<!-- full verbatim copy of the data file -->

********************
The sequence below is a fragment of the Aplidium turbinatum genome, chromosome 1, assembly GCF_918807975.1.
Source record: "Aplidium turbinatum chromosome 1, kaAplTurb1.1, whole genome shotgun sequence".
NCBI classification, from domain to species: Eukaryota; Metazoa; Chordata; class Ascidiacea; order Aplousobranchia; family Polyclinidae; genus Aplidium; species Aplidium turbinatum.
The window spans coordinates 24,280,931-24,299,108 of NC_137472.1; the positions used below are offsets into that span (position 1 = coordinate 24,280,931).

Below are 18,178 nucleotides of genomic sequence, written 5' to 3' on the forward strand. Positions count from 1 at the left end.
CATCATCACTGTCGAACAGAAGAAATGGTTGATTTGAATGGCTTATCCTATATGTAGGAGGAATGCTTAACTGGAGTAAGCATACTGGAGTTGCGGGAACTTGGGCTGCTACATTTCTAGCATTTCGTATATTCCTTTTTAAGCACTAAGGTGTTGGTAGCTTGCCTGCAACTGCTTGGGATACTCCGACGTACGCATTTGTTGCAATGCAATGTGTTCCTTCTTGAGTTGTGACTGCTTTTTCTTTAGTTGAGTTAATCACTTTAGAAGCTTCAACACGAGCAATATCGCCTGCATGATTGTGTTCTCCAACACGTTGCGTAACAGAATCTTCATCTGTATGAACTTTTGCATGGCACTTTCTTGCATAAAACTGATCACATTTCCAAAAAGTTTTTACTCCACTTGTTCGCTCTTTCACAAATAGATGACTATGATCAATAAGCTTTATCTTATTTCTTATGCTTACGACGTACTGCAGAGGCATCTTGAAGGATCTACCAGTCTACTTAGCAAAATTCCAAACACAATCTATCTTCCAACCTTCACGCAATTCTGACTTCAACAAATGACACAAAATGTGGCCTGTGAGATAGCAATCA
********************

The sequence below is a fragment of the Aplidium turbinatum genome, chromosome 1, assembly GCF_918807975.1.
Source record: "Aplidium turbinatum chromosome 1, kaAplTurb1.1, whole genome shotgun sequence".
NCBI classification, from domain to species: Eukaryota; Metazoa; Chordata; class Ascidiacea; order Aplousobranchia; family Polyclinidae; genus Aplidium; species Aplidium turbinatum.
The window spans coordinates 24,280,931-24,299,108 of NC_137472.1; the positions used below are offsets into that span (position 1 = coordinate 24,280,931).

Below are 18,178 nucleotides of genomic sequence, written 5' to 3' on the forward strand. Positions count from 1 at the left end.
CATCATCACTGTCGAACAGAAGAAATGGTTGATTTGAATGGCTTATCCTATATGTAGGAGGAATGCTTAACTGGAGTAAGCATACTGGAGTTGCGGGAACTTGGGCTGCTACATTTCTAGCATTTCGTATATTCCTTTTTAAGCACTAAGGTGTTGGTAGCTTGCCTGCAACTGCTTGGGATACTCCGACGTACGCATTTGTTGCAATGCAATGTGTTCCTTCTTGAGTTGTGACTGCTTTTTCTTTAGTTGAGTTAATCACTTTAGAAGCTTCAACACGAGCAATATCGCCTGCATGATTGTGTTCTCCAACACGTTGCGTAACAGAATCTTCATCTGTATGAACTTTTGCATGGCACTTTCTTGCATAAAACTGATCACATTTCCAAAAAGTTTTTACTCCACTTGTTCGCTCTTTCACAAATAGATGACTATGATCAATAAGCTTTATCTTATTTCTTATGCTTACGACGTACTGCAGAGGCATCTTGAAGGATCTACCAGTCTACTTAGCAAAATTCCAAACACAATCTATCTTCCAACCTTCACGCAATTCTGACTTCAACAAATGACACAAAATGTGGCCTGTGAGATAGCAATCA